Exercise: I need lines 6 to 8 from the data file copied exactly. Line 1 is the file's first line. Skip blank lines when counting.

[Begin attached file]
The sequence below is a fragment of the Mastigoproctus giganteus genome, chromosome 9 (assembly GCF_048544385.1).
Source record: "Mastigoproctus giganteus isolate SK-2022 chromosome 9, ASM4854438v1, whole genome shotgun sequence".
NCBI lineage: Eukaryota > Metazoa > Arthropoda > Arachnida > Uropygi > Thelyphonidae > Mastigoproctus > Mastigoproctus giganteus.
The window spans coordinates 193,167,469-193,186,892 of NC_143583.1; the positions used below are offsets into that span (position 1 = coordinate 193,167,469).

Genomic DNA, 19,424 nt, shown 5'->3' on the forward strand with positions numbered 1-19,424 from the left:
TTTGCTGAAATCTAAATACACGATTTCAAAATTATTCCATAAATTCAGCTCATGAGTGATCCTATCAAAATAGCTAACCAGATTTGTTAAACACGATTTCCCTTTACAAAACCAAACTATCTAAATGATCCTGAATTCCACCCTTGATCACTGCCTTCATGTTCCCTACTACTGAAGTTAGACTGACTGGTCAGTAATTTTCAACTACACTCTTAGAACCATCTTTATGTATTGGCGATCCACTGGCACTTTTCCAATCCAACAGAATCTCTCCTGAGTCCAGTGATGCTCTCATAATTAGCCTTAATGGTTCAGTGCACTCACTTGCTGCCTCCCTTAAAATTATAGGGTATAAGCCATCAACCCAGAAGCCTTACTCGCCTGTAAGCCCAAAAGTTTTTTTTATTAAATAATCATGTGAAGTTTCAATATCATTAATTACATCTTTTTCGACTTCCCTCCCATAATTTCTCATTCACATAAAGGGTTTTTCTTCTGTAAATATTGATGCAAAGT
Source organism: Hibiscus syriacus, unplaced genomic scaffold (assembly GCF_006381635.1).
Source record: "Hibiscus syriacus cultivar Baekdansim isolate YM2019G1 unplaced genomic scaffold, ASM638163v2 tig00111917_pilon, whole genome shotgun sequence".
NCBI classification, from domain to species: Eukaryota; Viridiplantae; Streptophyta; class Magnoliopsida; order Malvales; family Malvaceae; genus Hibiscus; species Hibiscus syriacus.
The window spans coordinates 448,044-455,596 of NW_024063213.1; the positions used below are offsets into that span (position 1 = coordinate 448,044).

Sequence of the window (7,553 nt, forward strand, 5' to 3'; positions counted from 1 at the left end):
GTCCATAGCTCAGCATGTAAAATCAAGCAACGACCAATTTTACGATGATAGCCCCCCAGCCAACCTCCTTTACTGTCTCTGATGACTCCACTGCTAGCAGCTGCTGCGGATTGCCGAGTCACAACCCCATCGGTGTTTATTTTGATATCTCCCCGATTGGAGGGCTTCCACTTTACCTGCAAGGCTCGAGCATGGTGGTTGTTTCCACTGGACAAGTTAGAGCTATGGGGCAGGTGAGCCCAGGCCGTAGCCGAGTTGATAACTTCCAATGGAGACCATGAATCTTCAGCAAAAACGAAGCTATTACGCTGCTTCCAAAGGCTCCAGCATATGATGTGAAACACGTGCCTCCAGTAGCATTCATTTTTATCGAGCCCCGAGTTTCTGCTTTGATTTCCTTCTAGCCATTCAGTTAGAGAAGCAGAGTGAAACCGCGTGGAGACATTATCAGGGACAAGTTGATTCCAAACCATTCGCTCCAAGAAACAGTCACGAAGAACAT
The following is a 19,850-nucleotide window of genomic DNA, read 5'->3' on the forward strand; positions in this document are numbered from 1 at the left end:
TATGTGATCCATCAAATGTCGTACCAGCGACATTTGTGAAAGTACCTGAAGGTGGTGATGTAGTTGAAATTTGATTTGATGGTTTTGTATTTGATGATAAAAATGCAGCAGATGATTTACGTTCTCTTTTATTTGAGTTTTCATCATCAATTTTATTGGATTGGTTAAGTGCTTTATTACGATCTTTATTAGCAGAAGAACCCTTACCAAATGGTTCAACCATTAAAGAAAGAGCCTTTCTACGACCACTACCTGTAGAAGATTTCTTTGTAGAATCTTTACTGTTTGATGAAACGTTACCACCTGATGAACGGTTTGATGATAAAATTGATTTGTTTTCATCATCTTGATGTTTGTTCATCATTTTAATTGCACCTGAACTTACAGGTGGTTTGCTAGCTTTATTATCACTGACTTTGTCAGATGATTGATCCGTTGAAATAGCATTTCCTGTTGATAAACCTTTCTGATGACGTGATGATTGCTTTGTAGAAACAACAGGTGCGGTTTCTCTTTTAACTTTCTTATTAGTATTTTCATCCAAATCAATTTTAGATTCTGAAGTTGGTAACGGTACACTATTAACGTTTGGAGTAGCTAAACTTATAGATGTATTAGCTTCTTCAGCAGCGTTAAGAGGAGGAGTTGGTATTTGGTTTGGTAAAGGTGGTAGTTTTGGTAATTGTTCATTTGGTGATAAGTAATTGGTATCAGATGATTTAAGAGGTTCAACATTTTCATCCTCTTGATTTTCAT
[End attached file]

TTTGCTGAAATCTAAATACACGATTTCAAAATTATTCCATAAATTCAGCTCATGAGTGATCCTATCAAAATAGCTAACCAGATTTGTTAAACACGATTTCCCTTTACAAAACCAAACTATCTAAATGATCCTGAATTCCACCCTTGATCACTGCCTTCATGTTCCCTACTACTGAAGTTAGACTGACTGGTCAGTAATTTTCAACTACACTCTTAGAACCATCTTTATGTATTGGCGATCCACTGGCACTTTTCCAATCCAACAGAATCTCTCCTGAGTCCAGTGATGCTCTCATAATTAGCCTTAATGGTTCAGTGCACTCACTTGCTGCCTCCCTTAAAATTATAGGGTATAAGCCATCAACCCAGAAGCCTTACTCGCCTGTAAGCCCAAAAGTTTTTTTTATTAAATAATCATGTGAAGTTTCAATATCATTAATTACATCTTTTTCGACTTCCCTCCCATAATTTCTCATTCACATAAAGGGTTTTTCTTCTGTAAATATTGATGCAAAGT
Source organism: Hibiscus syriacus, unplaced genomic scaffold (assembly GCF_006381635.1).
Source record: "Hibiscus syriacus cultivar Baekdansim isolate YM2019G1 unplaced genomic scaffold, ASM638163v2 tig00111917_pilon, whole genome shotgun sequence".